Garnished with pictures, anecdotes and recipes from an enormous range of sources, this is a history of cooking and eating in England and France, demonstrating that the cuisines of these two countries have been closely entwined for over a millennium. The book won the 1986 International Grand Prix for Gastronomic Literature, the first book by an Englishman to win the prize in its history.
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Stephen Mennell is professor of sociology at University College Dublin, Ireland.From Library Journal:
This stimulating book is a welcome addition to the new academic discipline of food history. The author does not merely describe the differences in the tastes in England and France. Instead, he takes on the more difficult task of trying to explain those national differences, and to understand ``how social groups develop standards of taste.'' His topics include ``Fasting, Gluttony, the Church and the State,'' ``Puritanism and Food,'' ``Male Chefs and Women Cooks,'' ``Women's Magazines,'' and a really masterly discussion of early English cookbooks and manuscripts. This book is well written, scholarly, and provocative; no reader interested in food history could ask for more. Joyce S. Toomre, Russian Research Ctr., Harvard Univ.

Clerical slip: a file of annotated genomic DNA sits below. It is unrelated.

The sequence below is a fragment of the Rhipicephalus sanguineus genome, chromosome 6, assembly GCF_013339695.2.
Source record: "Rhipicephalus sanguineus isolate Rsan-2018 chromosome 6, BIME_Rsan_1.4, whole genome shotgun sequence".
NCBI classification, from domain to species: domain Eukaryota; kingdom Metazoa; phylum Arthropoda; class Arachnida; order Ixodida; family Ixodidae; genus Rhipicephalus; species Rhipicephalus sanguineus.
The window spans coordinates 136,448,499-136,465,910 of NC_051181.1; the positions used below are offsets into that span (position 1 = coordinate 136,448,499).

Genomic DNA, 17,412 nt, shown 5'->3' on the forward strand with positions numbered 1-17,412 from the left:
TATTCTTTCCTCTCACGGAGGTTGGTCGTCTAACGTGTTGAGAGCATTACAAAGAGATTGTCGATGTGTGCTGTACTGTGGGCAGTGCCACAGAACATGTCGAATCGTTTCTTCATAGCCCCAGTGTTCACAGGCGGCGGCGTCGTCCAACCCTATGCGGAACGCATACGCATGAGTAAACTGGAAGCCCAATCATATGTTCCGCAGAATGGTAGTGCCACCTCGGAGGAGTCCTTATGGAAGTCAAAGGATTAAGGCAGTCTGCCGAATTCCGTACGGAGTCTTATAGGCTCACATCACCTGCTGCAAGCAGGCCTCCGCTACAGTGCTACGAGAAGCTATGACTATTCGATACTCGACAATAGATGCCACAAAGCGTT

Copyright 1985 Reed Business Information, Inc.
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Descripción Blackwell Pub, 1987. Paperback. Estado de conservación: New. book. Nº de ref. de la librería M0631156380